So You Want to Have a Career Helping People Get or Stay Healthy
Today, landing a job in the healthcare industry might be easier than ever. Jobs for occupational therapy assistants, for example, are expected to increase by 34% from 2020-2030, a rate that is much faster than average.1
So what does an occupational therapist do?
- Work with people in, or recovery from, cancer treatment to lessen the side effects on daily functioning
- Perform health risks assessments such as the potential for falls, the effect of low vision and/or cognitive issues on safety in daily tasks, and how well the home accommodates current and potential disabilities
- Evaluate children for gross and fine motor, sensory processing, or adaptive behavior deficits that may result in or from developmental delays
- Teach strategies to incorporate healthy habits and routines into daily activities for clients of all ages and abilities
- Identify solutions to personal and environmental barriers (e.g., mental health issues, lack of community mobility) that are limiting clients from engaging in healthy activities
- Provide skills training in areas such as socialization, caregiving, parenting, time management, stress management, etc.
Once would-be occupational therapy practitioners discover that OT is a perfect fit, the next question they tend to ask is simple: Where do occupational therapy practitioners provide health promotion services?
The list is virtually limitless, but a few examples include things like:
- Community-based fall prevention programs for seniors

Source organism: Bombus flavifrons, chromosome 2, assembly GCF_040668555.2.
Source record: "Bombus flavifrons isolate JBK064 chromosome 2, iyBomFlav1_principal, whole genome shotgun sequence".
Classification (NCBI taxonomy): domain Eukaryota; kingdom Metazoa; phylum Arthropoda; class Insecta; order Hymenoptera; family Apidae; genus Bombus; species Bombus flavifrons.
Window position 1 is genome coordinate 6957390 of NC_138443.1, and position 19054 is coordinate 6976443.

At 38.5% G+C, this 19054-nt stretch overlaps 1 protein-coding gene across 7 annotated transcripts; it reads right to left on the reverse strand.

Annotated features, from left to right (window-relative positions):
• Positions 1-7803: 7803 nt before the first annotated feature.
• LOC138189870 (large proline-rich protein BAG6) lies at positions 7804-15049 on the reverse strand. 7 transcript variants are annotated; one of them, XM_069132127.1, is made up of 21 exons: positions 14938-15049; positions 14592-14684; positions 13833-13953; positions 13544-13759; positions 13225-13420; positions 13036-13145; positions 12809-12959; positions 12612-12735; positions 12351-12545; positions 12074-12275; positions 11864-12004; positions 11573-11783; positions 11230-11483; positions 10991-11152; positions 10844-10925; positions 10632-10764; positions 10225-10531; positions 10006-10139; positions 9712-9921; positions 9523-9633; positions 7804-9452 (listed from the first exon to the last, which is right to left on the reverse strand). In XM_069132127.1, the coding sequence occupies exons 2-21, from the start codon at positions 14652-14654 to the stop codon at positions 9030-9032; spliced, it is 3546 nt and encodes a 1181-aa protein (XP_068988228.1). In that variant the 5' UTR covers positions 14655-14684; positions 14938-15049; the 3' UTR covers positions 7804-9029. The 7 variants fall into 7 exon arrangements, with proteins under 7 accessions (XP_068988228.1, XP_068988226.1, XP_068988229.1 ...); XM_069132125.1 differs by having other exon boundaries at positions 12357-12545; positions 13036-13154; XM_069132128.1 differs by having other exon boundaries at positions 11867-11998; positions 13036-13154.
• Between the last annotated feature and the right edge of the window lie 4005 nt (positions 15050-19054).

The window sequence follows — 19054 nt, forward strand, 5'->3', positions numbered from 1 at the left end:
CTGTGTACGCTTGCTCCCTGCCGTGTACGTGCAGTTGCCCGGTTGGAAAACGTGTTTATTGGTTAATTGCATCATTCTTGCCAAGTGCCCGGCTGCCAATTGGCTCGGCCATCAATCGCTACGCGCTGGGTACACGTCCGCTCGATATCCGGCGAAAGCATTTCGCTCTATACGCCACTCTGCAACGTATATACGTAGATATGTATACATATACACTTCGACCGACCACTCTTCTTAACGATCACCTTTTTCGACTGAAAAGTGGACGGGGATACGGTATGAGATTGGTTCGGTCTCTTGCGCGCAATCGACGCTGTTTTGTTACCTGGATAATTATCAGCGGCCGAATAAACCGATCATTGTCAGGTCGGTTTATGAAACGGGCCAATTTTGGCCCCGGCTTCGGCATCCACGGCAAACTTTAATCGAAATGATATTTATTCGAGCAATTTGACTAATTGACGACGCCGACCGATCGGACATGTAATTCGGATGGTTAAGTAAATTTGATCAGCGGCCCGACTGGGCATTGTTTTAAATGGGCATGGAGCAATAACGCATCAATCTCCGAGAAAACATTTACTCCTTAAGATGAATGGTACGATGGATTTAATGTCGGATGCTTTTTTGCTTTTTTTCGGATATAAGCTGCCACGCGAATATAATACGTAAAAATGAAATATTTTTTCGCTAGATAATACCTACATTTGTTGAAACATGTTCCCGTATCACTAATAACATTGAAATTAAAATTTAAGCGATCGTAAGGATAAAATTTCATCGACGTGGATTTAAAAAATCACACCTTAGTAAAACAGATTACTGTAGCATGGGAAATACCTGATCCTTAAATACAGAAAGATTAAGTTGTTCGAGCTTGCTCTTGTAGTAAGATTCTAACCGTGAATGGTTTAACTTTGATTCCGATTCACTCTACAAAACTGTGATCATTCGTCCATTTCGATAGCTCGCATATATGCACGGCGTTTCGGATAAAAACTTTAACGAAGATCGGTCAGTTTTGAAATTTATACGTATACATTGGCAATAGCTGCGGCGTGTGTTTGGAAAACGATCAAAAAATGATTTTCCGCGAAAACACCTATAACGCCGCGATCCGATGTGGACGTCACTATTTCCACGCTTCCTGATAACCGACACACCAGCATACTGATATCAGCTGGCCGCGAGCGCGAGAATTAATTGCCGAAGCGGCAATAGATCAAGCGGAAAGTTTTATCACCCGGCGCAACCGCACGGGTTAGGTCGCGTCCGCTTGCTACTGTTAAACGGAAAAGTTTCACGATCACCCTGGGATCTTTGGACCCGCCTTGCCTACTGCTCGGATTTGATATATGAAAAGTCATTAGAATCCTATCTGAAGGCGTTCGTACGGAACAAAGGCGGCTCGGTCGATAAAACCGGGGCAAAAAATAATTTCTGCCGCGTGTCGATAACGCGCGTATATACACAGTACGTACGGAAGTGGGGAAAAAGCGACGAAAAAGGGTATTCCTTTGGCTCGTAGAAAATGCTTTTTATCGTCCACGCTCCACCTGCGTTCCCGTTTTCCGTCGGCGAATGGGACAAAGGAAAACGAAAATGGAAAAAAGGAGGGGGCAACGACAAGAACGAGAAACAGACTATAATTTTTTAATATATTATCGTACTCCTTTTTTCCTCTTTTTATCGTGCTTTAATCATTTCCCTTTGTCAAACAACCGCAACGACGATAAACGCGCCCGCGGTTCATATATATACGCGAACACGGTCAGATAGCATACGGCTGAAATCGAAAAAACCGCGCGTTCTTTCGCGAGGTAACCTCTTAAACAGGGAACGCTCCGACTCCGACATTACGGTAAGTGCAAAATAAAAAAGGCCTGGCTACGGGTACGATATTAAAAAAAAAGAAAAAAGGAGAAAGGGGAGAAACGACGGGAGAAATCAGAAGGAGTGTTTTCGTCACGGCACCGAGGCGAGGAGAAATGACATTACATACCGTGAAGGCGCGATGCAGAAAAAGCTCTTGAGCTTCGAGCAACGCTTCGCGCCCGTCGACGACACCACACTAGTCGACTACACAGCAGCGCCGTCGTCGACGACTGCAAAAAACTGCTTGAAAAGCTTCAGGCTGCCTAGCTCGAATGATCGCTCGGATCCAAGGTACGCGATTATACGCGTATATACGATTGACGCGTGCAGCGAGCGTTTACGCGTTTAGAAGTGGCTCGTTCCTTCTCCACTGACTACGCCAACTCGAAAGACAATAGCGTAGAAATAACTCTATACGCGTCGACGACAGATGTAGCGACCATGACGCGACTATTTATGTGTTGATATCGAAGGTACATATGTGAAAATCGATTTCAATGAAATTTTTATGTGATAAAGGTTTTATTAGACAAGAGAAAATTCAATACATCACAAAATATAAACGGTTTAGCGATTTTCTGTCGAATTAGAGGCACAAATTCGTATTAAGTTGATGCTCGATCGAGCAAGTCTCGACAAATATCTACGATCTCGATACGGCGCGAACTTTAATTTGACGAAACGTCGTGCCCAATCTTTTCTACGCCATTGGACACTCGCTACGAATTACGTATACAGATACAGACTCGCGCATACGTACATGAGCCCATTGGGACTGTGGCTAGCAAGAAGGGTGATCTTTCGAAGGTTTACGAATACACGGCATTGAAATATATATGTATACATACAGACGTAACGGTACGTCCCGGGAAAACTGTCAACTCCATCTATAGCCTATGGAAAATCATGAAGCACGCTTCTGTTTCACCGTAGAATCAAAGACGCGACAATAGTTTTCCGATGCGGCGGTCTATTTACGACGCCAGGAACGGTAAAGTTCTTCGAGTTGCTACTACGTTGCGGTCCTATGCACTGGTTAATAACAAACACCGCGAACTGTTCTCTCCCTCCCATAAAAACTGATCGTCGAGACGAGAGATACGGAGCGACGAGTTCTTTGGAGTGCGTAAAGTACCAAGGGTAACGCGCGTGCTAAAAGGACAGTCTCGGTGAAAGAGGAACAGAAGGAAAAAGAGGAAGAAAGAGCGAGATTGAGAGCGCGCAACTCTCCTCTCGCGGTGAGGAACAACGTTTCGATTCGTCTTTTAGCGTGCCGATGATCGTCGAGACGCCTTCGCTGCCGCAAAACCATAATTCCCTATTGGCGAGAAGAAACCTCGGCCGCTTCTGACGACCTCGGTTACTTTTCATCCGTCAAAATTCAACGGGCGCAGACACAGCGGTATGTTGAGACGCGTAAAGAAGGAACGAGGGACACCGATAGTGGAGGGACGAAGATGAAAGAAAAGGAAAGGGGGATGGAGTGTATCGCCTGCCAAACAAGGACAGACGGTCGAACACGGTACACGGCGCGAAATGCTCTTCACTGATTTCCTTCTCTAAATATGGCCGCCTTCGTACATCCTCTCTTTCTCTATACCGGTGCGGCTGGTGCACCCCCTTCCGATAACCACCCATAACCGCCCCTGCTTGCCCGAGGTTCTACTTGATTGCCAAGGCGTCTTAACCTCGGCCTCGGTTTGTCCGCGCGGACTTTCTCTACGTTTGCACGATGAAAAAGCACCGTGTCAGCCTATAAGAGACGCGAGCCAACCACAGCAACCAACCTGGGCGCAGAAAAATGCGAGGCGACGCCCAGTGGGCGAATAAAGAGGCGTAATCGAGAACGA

- Workplace injury prevention and wellness programs
- Office ergonomic assessments for computer workstations to decrease repetitive motion and musculoskeletal disorders
- Stress and anger management programs for children in juvenile detention programs
- Parenting classes for teens, parents in homeless shelters, or those recovering from drug dependency
- School backpack safety programs to prevent injury from heavy loads
- Self-management programs to enable those with chronic diseases like diabetes, rheumatoid arthritis, and cardiac conditions to optimize health through appropriate routines (modifications when necessary) and participate in meaningful occupations
- CarFit programs for drivers to accommodate their needs (e.g., limited neck mobility) through minor adaptations and adjustments to the car
- Caregiver education programs to prevent injury and/or burnout
Occupational therapy practitioners look at all aspects of a person’s life and areas of function to support optimal health. By promoting a client-centered approach to performing daily activities (occupations related to self-care, home management, and community participation), and adoption of healthy habits and routines (medication management, safety), occupational therapy practitioners facilitate health across the lifespan.
Does all this sound rewarding to you? If so, consider a degree in occupational therapy! Visit huntington.edu/OTA to learn more about the first accredited occupational therapy assistant bachelor’s degree program in the nation. Huntington University also offers a doctoral degree in occupational therapy.